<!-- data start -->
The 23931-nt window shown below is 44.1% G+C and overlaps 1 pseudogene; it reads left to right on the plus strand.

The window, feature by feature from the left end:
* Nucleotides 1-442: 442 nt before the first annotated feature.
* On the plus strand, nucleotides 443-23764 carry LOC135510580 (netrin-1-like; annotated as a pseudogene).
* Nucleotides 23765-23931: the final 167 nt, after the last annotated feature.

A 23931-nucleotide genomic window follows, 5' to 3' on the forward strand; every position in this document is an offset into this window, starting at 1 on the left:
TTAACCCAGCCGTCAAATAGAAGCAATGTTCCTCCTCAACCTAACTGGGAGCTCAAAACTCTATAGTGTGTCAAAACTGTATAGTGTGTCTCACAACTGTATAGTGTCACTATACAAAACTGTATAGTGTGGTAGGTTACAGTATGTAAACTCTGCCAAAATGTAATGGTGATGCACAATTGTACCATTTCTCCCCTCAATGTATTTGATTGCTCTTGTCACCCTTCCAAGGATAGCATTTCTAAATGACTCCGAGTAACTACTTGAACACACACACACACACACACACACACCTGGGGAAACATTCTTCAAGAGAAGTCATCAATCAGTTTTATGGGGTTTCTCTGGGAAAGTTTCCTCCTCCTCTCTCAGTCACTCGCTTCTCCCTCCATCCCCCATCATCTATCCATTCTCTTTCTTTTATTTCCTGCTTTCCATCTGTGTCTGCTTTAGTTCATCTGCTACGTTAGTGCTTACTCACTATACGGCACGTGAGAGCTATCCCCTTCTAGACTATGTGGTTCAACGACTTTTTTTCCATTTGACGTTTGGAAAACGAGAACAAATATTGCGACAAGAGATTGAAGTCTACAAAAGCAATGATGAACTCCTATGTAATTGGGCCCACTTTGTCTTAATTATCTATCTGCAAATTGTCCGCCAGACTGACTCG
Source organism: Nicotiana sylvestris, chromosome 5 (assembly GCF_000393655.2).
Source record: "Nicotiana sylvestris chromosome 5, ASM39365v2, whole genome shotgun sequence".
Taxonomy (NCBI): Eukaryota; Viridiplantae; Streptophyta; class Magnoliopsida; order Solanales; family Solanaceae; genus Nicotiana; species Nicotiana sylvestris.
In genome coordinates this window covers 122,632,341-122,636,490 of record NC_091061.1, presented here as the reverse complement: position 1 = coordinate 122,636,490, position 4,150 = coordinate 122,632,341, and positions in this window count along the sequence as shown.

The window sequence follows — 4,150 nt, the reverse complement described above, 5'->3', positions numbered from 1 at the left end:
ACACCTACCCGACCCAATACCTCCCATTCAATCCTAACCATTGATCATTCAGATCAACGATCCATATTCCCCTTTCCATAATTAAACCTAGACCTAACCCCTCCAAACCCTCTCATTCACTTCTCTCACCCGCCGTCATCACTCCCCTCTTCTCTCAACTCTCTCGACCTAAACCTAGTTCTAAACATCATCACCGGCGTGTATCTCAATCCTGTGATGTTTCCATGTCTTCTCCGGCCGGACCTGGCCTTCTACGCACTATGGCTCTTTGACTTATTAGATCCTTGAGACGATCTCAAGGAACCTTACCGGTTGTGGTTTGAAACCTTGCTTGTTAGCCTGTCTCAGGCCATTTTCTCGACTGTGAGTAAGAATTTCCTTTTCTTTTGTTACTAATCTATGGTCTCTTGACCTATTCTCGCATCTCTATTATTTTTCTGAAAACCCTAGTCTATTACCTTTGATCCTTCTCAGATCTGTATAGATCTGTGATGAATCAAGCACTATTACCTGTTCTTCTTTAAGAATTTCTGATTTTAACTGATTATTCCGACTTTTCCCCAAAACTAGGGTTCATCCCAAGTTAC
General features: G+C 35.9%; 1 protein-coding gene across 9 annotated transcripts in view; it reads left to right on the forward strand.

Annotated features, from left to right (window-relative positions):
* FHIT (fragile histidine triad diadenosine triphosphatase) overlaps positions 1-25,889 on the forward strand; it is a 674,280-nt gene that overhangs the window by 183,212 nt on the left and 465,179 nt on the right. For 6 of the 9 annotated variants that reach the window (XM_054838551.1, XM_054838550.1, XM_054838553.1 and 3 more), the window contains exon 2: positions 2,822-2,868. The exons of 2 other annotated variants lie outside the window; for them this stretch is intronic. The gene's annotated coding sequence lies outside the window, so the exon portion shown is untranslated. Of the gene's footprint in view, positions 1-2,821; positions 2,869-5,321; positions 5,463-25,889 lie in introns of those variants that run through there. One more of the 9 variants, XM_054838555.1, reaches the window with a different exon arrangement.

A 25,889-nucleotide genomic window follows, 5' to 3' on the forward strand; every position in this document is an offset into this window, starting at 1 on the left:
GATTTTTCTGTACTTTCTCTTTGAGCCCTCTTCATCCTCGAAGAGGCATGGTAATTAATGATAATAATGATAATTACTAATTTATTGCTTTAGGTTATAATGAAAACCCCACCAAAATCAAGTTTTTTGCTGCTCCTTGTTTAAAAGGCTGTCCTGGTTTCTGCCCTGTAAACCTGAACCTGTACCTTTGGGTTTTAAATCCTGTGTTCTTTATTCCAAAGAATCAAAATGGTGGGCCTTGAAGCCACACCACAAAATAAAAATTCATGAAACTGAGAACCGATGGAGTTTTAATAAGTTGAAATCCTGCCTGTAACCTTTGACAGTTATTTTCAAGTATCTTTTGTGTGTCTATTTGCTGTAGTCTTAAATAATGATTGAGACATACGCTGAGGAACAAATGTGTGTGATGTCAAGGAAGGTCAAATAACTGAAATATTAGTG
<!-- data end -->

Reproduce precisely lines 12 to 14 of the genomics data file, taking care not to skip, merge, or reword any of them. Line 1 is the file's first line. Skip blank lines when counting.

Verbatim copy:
The window sequence follows — 4,150 nt, the reverse complement described above, 5'->3', positions numbered from 1 at the left end:
ACACCTACCCGACCCAATACCTCCCATTCAATCCTAACCATTGATCATTCAGATCAACGATCCATATTCCCCTTTCCATAATTAAACCTAGACCTAACCCCTCCAAACCCTCTCATTCACTTCTCTCACCCGCCGTCATCACTCCCCTCTTCTCTCAACTCTCTCGACCTAAACCTAGTTCTAAACATCATCACCGGCGTGTATCTCAATCCTGTGATGTTTCCATGTCTTCTCCGGCCGGACCTGGCCTTCTACGCACTATGGCTCTTTGACTTATTAGATCCTTGAGACGATCTCAAGGAACCTTACCGGTTGTGGTTTGAAACCTTGCTTGTTAGCCTGTCTCAGGCCATTTTCTCGACTGTGAGTAAGAATTTCCTTTTCTTTTGTTACTAATCTATGGTCTCTTGACCTATTCTCGCATCTCTATTATTTTTCTGAAAACCCTAGTCTATTACCTTTGATCCTTCTCAGATCTGTATAGATCTGTGATGAATCAAGCACTATTACCTGTTCTTCTTTAAGAATTTCTGATTTTAACTGATTATTCCGACTTTTCCCCAAAACTAGGGTTCATCCCAAGTTAC
General features: G+C 35.9%; 1 protein-coding gene across 9 annotated transcripts in view; it reads left to right on the forward strand.